When 35-year-old architect Sushil Pandit wanted to gift his wife a piece of jewellery on her 30th birthday, he couldn't take his eyes off a stunning diamond-studded platinum pendant. The price too didn't dig deep into his pocket—only Rs 15,000. A small price to express his love! And, for a change, his choice was not limited to gold alone this time.
Suddenly, all that glitters is definitely not gold. Maybe white gold in some cases, which is actually 18-carat gold polished to a very pale yellow. But now, for an increasing number of Indians, platinum, also the most precious white metal in the world, is a prized possession. It may still be confined to the cream of the urban upper class, but this white fever is catching fast. Take a look at the figures—jewellers expect platinum sales, at Rs 6 crore now, to swell by 30-40 per cent in a year's time.
Curious why Indians, who've always preferred to wear, display, flaunt, inherit or safe-keep solid, gaudy gold jewellery that matched traditional ethnic wear, have now taken to the dull platinum like ice candies in summer? Economic prosperity, to some extent. With incomes going up across the scales and gold prices remaining stagnant, or getting cheaper, a section of the discerning customers are loath to wear gold anymore. "Even my bai wears gold," they lament.
But, more importantly, it's the affordability and easy availability of diamonds in the last few years which is making Indians drool like never before. And diamonds are best set in platinum—remember, even the renowned Kohinoor is set in platinum for posterity. All over the world, these precious stones are mostly set in platinum because it reflects their true colour, and, because they are harder than gold, it holds them secure.
The desire for diamonds is deep and that explains the swelling market. De Beers, the famed South African mining monopoly, has understandably fanned this new-found liking and India today is their fourth largest market. Says Deepak Mehra of Ashwani Kumar's Mehrasons, one of the oldest jewellers in the capital: "Diamonds accounted for just 10 per cent of our entire sales eight to ten years ago. Today, thanks to the marketing efforts of De Beers, the ratio is 60 per cent."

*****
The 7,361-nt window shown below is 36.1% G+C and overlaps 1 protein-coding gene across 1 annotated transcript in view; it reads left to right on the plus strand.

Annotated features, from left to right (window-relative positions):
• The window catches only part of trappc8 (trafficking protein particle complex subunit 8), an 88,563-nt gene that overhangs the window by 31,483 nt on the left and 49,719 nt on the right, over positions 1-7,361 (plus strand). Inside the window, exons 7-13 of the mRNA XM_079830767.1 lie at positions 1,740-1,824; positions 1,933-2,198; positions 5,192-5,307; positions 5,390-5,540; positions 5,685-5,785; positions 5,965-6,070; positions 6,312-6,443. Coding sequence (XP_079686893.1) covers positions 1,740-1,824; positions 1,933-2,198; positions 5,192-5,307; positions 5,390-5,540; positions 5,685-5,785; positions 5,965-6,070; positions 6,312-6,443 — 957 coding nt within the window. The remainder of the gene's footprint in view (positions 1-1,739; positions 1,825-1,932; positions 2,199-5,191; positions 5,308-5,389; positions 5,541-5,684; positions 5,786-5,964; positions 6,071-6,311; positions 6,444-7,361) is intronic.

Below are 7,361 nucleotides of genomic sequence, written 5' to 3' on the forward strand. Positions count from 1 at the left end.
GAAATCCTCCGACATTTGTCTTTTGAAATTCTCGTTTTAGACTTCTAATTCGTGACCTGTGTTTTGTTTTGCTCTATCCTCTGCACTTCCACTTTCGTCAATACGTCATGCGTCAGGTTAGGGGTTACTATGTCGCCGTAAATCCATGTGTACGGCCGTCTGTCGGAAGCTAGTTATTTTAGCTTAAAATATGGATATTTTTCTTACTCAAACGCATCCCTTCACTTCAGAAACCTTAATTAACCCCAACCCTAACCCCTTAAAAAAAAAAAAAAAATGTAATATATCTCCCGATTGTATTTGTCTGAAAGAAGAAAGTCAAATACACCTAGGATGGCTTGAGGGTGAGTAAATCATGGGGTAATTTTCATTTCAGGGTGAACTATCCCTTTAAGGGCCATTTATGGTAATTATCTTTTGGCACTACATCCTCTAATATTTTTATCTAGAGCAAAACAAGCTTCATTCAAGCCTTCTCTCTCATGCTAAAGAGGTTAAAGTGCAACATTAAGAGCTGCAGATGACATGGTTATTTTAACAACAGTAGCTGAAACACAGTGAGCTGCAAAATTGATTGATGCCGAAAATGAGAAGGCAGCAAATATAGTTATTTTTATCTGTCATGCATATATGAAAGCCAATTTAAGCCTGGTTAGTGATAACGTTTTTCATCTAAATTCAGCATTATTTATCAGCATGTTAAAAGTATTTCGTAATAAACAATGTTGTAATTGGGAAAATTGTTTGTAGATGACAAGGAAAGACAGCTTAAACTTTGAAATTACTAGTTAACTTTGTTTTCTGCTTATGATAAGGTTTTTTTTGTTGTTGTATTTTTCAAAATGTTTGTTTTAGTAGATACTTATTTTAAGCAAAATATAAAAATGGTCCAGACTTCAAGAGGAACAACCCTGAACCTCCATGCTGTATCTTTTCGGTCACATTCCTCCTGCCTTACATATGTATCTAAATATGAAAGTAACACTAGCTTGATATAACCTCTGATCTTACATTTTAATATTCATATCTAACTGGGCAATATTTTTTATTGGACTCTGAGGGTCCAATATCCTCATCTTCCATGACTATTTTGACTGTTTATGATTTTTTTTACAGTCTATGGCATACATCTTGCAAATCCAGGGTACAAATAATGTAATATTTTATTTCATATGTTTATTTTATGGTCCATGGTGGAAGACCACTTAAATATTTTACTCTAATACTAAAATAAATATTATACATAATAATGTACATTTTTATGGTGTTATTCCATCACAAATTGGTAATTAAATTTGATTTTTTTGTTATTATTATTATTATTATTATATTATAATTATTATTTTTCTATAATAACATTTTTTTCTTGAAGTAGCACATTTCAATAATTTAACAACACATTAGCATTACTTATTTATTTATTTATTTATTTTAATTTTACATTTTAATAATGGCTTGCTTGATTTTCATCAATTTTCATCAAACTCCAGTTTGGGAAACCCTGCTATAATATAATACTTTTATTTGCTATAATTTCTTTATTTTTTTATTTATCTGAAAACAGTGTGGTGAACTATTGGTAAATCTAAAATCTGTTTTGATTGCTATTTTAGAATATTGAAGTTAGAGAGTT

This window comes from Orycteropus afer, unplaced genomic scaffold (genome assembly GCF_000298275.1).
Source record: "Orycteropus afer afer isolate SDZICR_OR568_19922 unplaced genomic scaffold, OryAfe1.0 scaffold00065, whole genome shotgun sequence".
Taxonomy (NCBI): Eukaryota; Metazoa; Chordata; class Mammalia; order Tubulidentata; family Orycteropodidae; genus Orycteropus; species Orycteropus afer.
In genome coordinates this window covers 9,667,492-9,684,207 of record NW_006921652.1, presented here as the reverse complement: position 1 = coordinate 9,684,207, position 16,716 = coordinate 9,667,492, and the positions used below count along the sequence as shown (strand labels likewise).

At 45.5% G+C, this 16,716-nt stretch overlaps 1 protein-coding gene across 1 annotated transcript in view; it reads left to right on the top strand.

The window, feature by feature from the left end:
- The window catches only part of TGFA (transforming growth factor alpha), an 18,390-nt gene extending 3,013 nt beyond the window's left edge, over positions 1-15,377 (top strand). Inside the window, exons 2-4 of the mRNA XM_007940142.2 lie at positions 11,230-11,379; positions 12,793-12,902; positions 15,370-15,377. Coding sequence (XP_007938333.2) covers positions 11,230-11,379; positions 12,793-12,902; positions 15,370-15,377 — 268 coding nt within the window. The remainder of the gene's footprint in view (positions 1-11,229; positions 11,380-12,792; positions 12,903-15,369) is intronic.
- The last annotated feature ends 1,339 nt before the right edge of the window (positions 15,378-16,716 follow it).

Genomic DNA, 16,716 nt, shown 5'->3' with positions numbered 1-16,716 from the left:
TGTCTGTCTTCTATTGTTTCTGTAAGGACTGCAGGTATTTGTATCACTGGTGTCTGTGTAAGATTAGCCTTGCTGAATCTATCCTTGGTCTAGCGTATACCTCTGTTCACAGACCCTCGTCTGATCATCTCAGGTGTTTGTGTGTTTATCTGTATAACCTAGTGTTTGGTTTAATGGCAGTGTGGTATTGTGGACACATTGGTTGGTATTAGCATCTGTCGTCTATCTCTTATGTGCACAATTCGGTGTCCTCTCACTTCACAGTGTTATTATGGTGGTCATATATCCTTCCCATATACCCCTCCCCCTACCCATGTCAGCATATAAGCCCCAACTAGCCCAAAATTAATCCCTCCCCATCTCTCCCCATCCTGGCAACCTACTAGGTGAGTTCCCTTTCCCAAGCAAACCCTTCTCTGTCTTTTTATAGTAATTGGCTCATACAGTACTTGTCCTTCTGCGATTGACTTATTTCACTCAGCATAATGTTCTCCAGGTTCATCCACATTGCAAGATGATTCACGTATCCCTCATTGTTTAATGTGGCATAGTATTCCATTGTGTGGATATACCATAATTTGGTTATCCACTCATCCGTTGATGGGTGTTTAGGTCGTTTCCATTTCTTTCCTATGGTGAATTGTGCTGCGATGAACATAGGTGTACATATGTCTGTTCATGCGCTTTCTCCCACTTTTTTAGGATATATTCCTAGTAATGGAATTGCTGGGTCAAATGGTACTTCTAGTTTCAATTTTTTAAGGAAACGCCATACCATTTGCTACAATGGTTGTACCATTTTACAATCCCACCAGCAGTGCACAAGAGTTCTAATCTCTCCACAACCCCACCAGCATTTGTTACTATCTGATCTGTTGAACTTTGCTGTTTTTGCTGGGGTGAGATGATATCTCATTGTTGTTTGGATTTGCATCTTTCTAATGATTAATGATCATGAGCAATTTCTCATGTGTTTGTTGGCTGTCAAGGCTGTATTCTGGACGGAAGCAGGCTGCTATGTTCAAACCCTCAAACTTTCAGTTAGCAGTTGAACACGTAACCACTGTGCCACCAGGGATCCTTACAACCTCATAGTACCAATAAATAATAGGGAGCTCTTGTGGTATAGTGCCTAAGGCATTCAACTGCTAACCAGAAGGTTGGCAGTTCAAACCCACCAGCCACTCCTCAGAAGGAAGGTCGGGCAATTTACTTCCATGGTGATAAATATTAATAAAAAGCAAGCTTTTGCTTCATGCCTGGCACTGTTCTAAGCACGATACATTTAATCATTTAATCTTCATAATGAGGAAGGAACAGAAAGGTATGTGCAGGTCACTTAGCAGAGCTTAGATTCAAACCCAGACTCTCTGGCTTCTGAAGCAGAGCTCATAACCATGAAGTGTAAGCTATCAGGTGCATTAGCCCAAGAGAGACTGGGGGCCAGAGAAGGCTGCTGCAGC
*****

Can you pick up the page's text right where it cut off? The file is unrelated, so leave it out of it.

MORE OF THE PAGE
Encouraged by this success, the Platinum Guild International (pgi) is now planning to do a De Beers in the platinum market. Founded in 1975 by a leading South African platinum producer to market this peerless metal, pgi officially launched it in India last year in September. And in the mere 10 months or so since the Indian retail market got initiated into platinum, the white metal seems to have spun its pristine magic. Says Vaishali Banerjee, pgi's country manager: "Starting from a zero base, platinum today has a turnover of Rs 6 crore." Trade circles dub this a "very good" achievement.
pgi certainly has ambitious plans for India. Says Banerjee: "We are not here for short gains. Our aim is to capture one to two per cent of the gold market in the next five years." That's 9-17 tonnes, considering that gold consumption touched 855 tonnes last year. India remains the world's highest user of the yellow metal. And the jewellery market, which stands at Rs 45 crore, is made up almost entirely of gold. But the change that De Beers has brought in will certainly help pgi achieve its dream faster. While the more traditional diamond jewellery is still set in yellow gold, eighty per cent of European style jewellery is already set in white gold.
How long then before platinum replaces white gold? pgi has authorised about 10 stores each in Delhi, Mumbai and Bangalore to sell platinum designs. It also provides all the retailers under their wing marketing and technical support. But why so few stores? (It just has two authorised manufacturers in Mumbai.) Because it's not an easy metal to work with—it melts at very high temperatures and a goldsmith can't naturally shift to platinum. The guild has decided to limit the scope of production initially to safeguard quality, but there are plans to expand as and when demand rises. Says Mehra: "Today platinum accounts for four per cent of our total sales. At present, we have Rs 20 lakh worth of stocks with us. Earlier we would do the odd piece on order. But in the next couple of months, we'll see sales increasing by 30 to 40 per cent." The designs available in the market today are lightweight and largely single pieces, with the price ranging between Rs 10,000 and Rs 20,000. But jewellers like Mehrasons are already toying with the idea of stocking heavier and more expensive pieces like full earrings and necklace costing around Rs 1.5 lakh. pgi plans to cover all the major Indian metros before the buying season—Diwali—begins in October.